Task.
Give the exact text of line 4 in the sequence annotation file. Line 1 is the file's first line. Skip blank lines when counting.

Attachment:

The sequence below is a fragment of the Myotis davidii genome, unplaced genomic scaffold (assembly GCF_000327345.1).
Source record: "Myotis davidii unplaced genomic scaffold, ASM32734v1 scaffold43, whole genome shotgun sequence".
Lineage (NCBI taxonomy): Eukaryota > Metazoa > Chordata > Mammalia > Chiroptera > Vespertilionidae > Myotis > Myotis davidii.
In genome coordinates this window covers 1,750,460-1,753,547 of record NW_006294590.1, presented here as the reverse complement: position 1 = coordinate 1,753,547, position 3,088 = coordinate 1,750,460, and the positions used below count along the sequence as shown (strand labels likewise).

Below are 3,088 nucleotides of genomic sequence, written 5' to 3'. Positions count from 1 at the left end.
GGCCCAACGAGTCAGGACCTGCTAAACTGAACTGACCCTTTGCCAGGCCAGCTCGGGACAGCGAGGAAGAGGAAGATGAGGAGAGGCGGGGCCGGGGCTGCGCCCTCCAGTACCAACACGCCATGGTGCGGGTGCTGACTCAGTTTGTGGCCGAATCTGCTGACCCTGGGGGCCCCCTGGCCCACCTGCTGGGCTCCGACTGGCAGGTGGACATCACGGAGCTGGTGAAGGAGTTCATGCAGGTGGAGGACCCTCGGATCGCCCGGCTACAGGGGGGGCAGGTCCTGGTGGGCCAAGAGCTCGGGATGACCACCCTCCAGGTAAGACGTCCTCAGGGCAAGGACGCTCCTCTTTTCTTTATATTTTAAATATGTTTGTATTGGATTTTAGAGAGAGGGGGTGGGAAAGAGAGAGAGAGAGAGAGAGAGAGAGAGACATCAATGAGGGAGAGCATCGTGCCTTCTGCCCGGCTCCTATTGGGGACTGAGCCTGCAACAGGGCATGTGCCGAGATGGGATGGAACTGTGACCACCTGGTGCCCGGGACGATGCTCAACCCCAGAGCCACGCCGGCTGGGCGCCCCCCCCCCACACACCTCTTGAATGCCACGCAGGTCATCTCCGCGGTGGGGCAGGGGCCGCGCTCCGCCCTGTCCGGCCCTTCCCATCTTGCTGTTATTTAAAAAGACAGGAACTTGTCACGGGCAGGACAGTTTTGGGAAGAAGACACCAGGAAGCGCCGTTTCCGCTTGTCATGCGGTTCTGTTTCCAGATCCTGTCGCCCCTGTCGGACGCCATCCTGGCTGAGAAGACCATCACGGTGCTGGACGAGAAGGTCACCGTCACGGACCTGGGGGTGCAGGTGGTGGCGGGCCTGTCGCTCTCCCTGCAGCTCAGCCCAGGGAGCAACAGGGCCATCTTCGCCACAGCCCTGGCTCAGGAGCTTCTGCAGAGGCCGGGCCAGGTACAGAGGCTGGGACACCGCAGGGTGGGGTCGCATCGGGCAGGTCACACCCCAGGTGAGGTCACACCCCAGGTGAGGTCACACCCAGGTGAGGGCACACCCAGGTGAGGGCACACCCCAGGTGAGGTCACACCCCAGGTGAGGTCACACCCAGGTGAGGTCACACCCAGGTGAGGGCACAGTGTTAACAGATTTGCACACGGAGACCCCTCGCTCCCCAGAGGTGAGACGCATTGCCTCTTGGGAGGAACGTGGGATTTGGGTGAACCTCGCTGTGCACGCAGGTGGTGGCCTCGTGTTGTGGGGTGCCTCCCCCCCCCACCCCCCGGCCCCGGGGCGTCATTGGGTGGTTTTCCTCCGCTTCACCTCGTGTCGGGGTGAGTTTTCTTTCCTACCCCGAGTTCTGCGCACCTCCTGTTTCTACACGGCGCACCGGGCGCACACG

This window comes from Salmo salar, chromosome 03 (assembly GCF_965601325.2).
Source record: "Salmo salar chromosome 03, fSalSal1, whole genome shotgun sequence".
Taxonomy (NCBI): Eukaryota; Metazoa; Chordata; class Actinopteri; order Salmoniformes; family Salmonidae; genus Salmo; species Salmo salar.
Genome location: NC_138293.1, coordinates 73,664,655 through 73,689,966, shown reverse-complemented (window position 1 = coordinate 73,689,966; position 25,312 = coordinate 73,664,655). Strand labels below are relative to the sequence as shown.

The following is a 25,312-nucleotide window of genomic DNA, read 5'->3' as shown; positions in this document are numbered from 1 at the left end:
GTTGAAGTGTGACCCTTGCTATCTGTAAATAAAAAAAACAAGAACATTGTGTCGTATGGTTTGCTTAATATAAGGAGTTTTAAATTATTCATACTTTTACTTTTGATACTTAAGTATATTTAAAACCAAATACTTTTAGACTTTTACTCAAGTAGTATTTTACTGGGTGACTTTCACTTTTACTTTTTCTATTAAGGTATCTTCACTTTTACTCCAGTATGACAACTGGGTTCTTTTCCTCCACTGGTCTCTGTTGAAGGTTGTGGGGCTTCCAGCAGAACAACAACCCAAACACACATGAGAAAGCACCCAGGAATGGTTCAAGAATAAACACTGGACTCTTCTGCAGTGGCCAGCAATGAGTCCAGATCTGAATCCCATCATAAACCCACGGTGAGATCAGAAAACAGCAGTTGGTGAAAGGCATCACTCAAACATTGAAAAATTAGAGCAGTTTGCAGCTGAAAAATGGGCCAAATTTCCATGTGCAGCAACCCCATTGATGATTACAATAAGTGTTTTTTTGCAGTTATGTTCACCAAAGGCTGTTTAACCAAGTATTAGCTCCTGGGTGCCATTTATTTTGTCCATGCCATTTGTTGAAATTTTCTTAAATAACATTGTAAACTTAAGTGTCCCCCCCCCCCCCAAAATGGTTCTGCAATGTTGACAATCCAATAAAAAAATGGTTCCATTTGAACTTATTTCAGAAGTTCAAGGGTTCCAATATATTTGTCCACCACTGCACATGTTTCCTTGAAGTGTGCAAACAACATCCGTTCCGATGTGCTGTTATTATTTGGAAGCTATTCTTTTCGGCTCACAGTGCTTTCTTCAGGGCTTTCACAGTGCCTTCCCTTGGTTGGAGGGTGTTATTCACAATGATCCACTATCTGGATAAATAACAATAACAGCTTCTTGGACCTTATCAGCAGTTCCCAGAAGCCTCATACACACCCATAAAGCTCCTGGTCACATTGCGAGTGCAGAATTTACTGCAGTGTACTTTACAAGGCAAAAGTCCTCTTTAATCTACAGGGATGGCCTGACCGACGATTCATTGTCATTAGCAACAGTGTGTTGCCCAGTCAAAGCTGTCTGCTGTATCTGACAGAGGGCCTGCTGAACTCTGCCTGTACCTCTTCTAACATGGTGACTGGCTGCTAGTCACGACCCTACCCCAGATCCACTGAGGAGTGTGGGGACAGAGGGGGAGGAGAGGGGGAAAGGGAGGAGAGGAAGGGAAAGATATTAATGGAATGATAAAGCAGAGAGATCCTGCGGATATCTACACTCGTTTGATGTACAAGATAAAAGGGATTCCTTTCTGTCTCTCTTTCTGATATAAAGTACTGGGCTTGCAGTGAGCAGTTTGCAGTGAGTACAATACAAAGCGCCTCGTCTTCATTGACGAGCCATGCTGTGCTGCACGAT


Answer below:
In genome coordinates this window covers 1,750,460-1,753,547 of record NW_006294590.1, presented here as the reverse complement: position 1 = coordinate 1,753,547, position 3,088 = coordinate 1,750,460, and the positions used below count along the sequence as shown (strand labels likewise).